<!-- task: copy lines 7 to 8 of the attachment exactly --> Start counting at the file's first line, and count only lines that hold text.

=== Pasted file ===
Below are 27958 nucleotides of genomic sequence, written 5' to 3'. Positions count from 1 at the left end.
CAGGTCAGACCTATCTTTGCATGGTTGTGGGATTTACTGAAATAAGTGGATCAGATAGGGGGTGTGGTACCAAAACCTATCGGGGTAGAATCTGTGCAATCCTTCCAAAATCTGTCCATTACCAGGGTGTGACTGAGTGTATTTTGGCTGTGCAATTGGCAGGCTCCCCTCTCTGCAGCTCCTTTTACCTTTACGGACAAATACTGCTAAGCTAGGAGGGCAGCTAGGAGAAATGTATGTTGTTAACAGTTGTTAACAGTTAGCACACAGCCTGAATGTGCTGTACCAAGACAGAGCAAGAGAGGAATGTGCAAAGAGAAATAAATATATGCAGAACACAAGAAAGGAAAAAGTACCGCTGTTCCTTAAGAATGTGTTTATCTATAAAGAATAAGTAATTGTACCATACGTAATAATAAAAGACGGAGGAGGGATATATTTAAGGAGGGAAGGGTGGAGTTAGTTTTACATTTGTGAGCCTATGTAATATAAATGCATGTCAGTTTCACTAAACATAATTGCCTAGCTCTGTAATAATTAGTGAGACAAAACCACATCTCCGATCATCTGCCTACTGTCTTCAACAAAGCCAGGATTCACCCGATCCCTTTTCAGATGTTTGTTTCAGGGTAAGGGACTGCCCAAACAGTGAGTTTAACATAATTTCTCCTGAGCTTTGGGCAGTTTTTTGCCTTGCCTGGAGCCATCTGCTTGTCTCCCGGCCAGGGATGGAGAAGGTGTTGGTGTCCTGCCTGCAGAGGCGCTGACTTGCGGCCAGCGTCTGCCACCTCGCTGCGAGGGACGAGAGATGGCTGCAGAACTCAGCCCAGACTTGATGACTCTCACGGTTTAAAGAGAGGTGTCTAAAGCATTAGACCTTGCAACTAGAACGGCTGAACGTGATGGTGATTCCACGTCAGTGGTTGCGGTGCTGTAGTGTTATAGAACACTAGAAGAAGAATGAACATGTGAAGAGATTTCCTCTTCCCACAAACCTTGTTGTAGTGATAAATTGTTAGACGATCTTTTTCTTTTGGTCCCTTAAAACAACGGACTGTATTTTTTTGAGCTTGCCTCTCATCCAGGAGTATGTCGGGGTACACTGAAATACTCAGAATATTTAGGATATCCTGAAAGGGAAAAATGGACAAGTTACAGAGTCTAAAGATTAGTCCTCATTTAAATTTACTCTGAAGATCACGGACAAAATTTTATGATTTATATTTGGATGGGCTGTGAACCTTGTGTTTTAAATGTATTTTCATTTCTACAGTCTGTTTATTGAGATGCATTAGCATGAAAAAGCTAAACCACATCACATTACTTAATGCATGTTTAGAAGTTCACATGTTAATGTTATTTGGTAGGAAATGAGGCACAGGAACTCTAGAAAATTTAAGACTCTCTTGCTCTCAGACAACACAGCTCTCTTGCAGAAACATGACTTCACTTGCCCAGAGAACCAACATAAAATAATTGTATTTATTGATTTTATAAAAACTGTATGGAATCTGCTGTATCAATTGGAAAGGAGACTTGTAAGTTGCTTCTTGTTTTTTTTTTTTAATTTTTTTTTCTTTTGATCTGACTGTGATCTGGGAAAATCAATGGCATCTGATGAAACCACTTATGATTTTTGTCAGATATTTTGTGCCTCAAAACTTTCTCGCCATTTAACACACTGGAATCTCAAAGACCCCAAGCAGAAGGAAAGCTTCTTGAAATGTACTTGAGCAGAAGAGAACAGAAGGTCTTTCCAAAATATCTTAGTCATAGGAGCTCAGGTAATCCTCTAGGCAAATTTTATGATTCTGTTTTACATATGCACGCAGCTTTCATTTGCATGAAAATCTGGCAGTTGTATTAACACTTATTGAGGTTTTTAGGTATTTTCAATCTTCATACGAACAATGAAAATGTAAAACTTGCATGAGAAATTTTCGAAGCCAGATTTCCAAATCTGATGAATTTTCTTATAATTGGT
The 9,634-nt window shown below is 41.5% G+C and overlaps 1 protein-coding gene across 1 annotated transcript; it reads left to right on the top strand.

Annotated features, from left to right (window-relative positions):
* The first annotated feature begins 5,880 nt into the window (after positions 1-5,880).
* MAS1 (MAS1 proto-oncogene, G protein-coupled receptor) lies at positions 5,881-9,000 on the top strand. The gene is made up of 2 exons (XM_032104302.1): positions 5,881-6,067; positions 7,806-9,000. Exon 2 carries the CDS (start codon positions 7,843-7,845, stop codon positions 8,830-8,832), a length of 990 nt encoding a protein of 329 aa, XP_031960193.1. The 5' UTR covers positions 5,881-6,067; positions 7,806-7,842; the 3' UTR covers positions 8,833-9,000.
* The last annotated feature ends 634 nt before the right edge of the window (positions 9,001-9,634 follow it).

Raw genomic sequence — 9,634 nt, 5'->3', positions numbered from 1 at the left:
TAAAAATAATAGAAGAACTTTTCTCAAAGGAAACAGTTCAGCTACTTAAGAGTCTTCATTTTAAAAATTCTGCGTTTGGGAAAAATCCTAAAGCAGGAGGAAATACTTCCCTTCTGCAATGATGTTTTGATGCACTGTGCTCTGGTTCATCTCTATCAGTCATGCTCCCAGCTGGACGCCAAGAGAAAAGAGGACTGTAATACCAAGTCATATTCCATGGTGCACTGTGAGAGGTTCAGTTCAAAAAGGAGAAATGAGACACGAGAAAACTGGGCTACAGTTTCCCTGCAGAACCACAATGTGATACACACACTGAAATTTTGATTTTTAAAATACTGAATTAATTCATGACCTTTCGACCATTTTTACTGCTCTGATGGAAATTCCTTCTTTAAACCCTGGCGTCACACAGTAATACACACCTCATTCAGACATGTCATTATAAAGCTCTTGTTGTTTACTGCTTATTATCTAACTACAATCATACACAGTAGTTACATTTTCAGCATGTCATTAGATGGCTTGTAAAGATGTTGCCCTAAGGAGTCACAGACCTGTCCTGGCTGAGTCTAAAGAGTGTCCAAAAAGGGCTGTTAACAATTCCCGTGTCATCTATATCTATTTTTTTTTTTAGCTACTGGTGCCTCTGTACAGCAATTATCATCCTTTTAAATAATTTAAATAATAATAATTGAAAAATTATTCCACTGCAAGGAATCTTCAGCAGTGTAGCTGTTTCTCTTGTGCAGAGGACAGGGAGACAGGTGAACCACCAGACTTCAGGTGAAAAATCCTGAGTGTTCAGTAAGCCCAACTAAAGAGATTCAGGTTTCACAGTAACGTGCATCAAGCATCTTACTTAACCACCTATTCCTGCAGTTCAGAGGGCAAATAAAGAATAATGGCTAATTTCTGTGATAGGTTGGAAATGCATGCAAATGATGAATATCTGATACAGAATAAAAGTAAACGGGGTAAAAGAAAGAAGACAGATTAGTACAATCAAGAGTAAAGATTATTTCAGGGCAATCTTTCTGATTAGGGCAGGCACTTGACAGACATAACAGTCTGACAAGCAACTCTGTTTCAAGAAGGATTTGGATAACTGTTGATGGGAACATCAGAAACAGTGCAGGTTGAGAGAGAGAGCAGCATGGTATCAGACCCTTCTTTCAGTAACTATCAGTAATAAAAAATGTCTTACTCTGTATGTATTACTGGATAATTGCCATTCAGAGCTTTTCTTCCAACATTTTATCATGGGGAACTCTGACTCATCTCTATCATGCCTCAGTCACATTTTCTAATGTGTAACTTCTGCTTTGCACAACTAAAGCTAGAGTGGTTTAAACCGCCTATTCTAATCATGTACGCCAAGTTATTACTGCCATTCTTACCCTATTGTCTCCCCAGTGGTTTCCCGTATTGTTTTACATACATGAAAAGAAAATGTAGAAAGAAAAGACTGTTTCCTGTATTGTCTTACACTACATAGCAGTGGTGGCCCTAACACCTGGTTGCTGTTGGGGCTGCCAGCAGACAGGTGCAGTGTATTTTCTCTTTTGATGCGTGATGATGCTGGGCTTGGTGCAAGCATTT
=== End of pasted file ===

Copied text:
* The last annotated feature ends 634 nt before the right edge of the window (positions 9,001-9,634 follow it).

Raw genomic sequence — 9,634 nt, 5'->3', positions numbered from 1 at the left: